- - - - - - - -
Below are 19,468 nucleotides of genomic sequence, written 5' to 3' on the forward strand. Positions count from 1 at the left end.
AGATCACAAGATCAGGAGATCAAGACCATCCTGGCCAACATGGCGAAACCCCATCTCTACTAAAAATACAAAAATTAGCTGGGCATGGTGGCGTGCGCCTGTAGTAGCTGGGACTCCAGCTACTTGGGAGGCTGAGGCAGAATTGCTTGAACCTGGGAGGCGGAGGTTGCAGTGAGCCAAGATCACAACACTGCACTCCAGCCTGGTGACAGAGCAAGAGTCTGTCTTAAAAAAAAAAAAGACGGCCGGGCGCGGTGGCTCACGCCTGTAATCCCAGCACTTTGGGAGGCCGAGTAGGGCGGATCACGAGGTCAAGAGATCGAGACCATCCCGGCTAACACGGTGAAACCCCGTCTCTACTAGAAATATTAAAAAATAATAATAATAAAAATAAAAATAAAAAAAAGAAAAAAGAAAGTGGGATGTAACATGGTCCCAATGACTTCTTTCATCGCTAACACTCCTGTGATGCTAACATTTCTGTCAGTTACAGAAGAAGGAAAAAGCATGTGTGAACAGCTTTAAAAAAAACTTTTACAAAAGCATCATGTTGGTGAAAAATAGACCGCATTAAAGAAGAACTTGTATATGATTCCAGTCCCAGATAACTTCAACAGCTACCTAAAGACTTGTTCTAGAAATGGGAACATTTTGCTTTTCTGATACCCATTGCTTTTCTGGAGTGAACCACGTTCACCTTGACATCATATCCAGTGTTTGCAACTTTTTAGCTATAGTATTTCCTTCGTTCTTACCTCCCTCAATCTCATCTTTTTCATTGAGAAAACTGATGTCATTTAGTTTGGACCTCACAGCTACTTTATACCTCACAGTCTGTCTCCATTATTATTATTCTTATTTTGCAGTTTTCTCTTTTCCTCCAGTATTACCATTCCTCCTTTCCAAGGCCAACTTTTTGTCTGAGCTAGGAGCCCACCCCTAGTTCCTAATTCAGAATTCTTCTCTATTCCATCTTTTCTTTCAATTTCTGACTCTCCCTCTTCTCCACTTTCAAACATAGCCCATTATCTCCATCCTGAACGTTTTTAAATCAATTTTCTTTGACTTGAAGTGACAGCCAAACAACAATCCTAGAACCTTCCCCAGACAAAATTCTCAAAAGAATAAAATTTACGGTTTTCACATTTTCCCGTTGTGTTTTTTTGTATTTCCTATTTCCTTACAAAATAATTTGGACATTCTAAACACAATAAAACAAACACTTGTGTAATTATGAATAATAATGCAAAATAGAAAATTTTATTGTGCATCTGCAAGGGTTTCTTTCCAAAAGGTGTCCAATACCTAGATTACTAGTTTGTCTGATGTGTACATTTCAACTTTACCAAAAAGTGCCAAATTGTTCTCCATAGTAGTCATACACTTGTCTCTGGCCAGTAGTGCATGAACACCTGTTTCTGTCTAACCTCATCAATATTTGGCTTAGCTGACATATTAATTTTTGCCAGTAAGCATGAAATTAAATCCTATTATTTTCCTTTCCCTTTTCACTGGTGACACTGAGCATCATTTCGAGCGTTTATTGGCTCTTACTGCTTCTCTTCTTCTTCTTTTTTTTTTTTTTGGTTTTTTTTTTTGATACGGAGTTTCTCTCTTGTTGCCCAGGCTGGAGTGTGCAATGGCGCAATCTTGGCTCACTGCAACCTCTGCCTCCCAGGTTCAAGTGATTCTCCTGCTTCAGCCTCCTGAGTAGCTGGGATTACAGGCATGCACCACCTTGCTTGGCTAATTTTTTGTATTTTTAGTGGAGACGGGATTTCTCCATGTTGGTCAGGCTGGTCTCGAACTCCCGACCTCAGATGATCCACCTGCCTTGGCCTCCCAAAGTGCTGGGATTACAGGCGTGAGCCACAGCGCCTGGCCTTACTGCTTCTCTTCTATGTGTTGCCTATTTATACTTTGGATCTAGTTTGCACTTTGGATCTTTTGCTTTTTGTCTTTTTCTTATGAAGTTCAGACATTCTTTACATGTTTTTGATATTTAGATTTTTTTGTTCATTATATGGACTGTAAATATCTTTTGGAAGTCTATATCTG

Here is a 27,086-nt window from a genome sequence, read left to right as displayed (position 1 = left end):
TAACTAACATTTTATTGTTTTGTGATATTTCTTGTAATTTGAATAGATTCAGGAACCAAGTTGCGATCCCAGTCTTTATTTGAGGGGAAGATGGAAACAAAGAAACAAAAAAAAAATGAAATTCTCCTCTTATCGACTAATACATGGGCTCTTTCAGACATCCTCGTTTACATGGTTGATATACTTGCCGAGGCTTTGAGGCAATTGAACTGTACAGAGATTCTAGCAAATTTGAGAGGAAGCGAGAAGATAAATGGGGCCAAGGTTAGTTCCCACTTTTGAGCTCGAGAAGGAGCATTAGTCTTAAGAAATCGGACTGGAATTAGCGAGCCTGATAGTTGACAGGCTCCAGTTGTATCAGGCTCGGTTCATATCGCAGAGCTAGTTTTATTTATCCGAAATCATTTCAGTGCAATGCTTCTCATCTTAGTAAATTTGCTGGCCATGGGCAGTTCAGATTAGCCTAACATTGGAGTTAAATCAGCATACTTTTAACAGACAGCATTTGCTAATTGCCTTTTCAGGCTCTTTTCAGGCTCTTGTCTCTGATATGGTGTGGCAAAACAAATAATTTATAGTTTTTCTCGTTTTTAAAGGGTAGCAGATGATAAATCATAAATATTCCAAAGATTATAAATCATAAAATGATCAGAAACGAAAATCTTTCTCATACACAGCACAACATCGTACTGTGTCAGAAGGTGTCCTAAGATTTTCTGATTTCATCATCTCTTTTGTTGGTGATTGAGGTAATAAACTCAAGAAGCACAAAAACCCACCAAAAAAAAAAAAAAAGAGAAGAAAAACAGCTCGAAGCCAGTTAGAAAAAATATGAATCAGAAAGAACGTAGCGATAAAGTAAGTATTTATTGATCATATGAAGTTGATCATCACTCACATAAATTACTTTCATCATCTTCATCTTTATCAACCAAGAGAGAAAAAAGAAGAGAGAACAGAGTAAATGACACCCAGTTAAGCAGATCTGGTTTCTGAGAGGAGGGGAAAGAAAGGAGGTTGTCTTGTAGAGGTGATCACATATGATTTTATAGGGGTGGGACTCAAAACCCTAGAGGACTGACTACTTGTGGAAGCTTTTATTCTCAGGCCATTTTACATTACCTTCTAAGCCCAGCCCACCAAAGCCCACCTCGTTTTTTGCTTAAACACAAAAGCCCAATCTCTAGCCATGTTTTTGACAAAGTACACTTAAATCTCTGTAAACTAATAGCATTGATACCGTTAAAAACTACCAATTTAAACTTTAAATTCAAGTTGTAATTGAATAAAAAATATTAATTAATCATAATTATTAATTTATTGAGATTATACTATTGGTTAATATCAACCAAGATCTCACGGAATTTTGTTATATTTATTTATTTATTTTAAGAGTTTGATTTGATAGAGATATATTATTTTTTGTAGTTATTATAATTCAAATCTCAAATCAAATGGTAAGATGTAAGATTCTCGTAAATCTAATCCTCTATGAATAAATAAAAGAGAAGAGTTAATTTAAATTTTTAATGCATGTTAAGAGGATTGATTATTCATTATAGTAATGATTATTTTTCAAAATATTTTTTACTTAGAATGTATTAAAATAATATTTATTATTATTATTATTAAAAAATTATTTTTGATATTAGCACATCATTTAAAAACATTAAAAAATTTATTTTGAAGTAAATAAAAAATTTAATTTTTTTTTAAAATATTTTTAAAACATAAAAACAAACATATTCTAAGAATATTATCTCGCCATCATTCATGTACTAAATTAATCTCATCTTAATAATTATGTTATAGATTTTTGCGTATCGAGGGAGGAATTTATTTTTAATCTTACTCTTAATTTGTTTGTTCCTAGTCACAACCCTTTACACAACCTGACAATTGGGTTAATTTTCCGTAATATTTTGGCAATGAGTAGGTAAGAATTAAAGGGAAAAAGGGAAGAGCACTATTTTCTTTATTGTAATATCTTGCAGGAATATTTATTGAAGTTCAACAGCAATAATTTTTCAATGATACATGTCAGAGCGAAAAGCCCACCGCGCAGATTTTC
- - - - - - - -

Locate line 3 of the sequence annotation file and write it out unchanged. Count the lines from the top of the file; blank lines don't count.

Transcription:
Here is a 27,086-nt window from a genome sequence, read left to right as displayed (position 1 = left end):